• Mon. Oct 3rd, 2022

DVIDS – News – Sailors Complete Ceremonial Guards Training

ByJanice K. Merrill

Jul 8, 2022

JOINT BASE ANACOSTIA-BOLLING – US Navy Ceremonial Guard (USNCG) welcomed 15 sailors who completed initial training to become ceremonial guards aboard Joint Base Anacostia-Bolling on July 8, 2022.

Sailors who graduated today have completed eight to nine weeks of self-paced training which focuses on rifle marching and drill, ceremonial dress standards, assembly and inspection of the M-1 rifle, and forces sailors to learn the history and purpose of the Ceremonial Guard.

Additionally, during the training, the sailors passed the Navy Physical Readiness Test at a level higher than that required by the rest of the fleet on two occasions.

The qualified sailors are:

Aviator Chase Alford
Airman Aiden Amente
Airman Nathan Averill-Lang
Airman David Conley
Dallas Wolters Aviator
Firefighter Nelson Pascal-Kelly
Seaman Thomas Agnetti
Agreement with deckhand Apryl
Seaman Valeria Echeverry
Seaman Trent Farmer
Seaman Atokofi Forson
Seaman Noah Fortner
Seaman Profith Ihenetu
Seaman Ashanti Ladson
Seaman Tariq Matthews

“I have a very good impression of this group of trainees who have now entered the guard,” said Seaman Perry Romero, squad leader. “It was an honor and a privilege to be their squad leader, to see them progress and hone their skills.”

These sailors endured the physical and mental fatigue of standing to attention for hours during the day. They could only move around the training center by walking and performing proper face movements. They also received an M-1 rifle from previous guards to disassemble and remove lacquer polish and reassemble and polish. Their uniform inspections are so detailed that some standards are measured down to individual thread counts.

“It’s so gratifying to know that I’m supporting such a large, dynamic operation and dedicating myself to something so much bigger than myself,” Conley said. “It’s an honor to be a Guardsman and to be considered the face of the Navy.”

Guardsmen are selected from Recruit Training Command during their basic training, based on an interview process and physical requirements, to represent the Naval Service in ceremonial presidential, military, of the Navy and public in and around Washington DC The Ceremonial Guard serves as a funeral escort during all services for Navy personnel interred at Arlington National Cemetery.

“These 15 sailors are going to do great things as guardsmen,” said Cmdr. USNCG Commander Dave Tickle. “I am extremely proud and excited to see how they continue to grow as sailors.”

Upon graduation, these sailors will be assigned to the Marching Platoon, the initial platoon that holds all guards after graduation. During their time in the marching pack, they will work
towards the qualifications required to become a member of one of four units: Pallbearer Platoon, Execution Squad Platoon, Color Platoon, or Drill Team Platoon.

Members of the Casket Bearer Platoon participate in several variations of Last Rites ceremonies at Arlington National Cemetery. During a two-year tour of command, each pallbearer strives to become proficient in all coffin-bearing assignments and achieve the coveted wreathbearer qualification. Along the way, sailors must achieve weight training goals as well as performance qualifications. In teams of eight, pallbearers carry the remains of fallen service members to their final resting places within Arlington National Cemetery.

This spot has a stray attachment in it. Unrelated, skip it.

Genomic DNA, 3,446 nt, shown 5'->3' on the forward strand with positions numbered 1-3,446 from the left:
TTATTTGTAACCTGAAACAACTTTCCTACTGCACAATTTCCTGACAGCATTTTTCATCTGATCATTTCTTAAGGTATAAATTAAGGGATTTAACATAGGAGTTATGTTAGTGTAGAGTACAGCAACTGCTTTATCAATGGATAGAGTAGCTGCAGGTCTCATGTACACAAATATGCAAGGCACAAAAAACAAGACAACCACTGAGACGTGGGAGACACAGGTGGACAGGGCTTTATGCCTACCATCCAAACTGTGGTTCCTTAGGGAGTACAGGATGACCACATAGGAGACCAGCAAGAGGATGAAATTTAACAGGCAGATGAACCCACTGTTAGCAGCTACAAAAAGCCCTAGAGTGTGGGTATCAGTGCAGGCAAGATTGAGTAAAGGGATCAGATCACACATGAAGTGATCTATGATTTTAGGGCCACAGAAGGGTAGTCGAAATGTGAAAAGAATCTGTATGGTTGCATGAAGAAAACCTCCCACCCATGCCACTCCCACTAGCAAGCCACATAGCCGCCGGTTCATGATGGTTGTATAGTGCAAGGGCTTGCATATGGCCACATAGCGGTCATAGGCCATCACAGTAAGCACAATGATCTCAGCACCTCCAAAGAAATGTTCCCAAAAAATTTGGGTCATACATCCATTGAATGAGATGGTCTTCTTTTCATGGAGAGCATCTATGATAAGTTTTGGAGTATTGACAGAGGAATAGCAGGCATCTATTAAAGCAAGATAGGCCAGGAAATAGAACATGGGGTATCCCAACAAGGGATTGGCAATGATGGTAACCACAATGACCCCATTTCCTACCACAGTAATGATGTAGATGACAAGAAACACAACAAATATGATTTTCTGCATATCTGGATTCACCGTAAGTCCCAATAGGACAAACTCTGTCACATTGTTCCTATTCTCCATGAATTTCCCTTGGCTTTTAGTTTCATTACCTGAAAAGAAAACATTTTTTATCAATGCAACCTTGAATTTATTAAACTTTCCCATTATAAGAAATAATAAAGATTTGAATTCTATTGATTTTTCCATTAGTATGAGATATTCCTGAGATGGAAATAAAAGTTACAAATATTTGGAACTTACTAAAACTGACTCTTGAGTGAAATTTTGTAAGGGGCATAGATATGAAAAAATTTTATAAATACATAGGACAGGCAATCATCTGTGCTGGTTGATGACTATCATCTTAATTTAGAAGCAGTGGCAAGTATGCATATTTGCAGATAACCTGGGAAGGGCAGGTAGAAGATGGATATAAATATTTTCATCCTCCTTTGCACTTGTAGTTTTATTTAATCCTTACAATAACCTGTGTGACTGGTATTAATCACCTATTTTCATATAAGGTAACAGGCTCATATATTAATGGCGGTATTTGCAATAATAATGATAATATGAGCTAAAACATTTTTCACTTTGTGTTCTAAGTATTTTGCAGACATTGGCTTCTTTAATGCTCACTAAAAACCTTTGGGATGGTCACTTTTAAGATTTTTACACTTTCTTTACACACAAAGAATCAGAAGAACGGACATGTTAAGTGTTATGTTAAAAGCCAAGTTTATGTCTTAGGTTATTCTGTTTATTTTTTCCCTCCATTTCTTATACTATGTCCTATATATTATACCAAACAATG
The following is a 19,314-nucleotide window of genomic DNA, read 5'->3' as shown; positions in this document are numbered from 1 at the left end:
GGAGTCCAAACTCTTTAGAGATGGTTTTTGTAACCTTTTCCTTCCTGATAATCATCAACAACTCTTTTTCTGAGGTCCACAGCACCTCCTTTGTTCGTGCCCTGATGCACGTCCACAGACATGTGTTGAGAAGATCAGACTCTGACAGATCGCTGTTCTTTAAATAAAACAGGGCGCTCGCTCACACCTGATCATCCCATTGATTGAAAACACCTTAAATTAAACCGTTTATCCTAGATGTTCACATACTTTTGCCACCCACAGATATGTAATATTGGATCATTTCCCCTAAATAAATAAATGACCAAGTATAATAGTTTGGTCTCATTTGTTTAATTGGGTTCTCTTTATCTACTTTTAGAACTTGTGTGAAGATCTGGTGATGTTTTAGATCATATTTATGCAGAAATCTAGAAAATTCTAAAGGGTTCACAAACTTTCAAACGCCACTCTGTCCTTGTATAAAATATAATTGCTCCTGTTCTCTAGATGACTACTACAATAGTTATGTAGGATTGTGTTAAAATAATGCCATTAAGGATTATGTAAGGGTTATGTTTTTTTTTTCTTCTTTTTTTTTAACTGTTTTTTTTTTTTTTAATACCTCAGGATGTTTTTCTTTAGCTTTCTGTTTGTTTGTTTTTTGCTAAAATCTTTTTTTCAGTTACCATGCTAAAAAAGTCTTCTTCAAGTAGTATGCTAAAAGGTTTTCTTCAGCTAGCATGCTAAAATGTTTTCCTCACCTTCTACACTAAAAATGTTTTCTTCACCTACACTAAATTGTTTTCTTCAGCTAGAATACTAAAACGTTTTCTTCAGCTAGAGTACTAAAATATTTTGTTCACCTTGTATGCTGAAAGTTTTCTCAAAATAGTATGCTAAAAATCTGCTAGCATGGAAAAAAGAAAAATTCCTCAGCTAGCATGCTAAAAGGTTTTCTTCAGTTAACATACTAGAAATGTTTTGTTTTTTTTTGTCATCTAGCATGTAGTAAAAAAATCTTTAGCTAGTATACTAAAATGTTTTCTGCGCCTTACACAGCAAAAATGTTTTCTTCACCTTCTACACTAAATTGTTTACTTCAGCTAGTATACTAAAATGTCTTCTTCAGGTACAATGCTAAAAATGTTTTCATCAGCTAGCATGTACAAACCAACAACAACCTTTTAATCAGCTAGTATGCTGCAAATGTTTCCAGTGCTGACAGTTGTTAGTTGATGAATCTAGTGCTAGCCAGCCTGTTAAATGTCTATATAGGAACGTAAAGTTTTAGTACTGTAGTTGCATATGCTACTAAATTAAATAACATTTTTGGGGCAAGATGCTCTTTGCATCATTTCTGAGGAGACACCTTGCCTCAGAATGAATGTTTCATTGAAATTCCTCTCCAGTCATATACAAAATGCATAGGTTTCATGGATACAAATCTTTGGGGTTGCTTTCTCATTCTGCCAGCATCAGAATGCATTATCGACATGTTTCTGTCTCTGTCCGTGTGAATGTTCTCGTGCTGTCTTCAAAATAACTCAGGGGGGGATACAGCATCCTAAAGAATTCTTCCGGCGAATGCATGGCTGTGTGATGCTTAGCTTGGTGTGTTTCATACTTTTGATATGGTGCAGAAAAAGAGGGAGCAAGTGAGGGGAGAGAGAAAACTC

Riflemen from the Gunnery Group Platoon perform the three-volley salute at each Navy burial at Arlington National Cemetery. Each member of the firing squad strives to achieve their highest qualification as a Battery Petty Officer. This qualification signifies that a sailor has demonstrated the commander’s knowledge, leadership, and confidence to lead the gun crew in firing the salute battery guns at the Washington Navy Yard.

A standard color guard is made up of four members: a left rifleman, national color, navy color and a right rifleman. Members of the Colors Platoon must learn the drill, movements and history behind the Navy Colors and the 30 battle streamers that accompany the flag, which represent every war and conflict in the service’s history . This prepares color guard personnel for their highest qualification as personal color bearers. Those who achieve this qualification are authorized to carry the flag in the personal colors of admirals, senior military and government officials, including the President of the United States.

Members of the US Navy Drill Team platoon are experts in the art of close drill, coordination and timing. Using the standard Springfield rifle of 1903 with a fixed 10″ bayonet, the drill team follows a naval service tradition of performing a four-man routine and a nine-man routine. The complex drill block executed by the team drill team includes marching and weapon presentations, executed with unique precision movement and stunning aerial maneuvers. The drill team performs electrifying performances for audiences in the Washington D.C. area and tours the country throughout Every member of the drilling crew works extraordinarily long hours striving to achieve their highest qualification as a Peak Man.

Since 1931, the Navy Ceremonial Guard has grown from an assembly of men awaiting transfer from the Naval Gun Factory to a highly refined shore command of over 200 sailors. The Ceremonial Guard remains focused on providing funeral honors to former and present Navy service members and ceremonial support throughout the Washington DC area.

Learn more about visiting the US Navy Ceremonial Guard
https://www.cnic.navy.mil/regions/ndw/about/ceremonial_guard.html or follow us on social media
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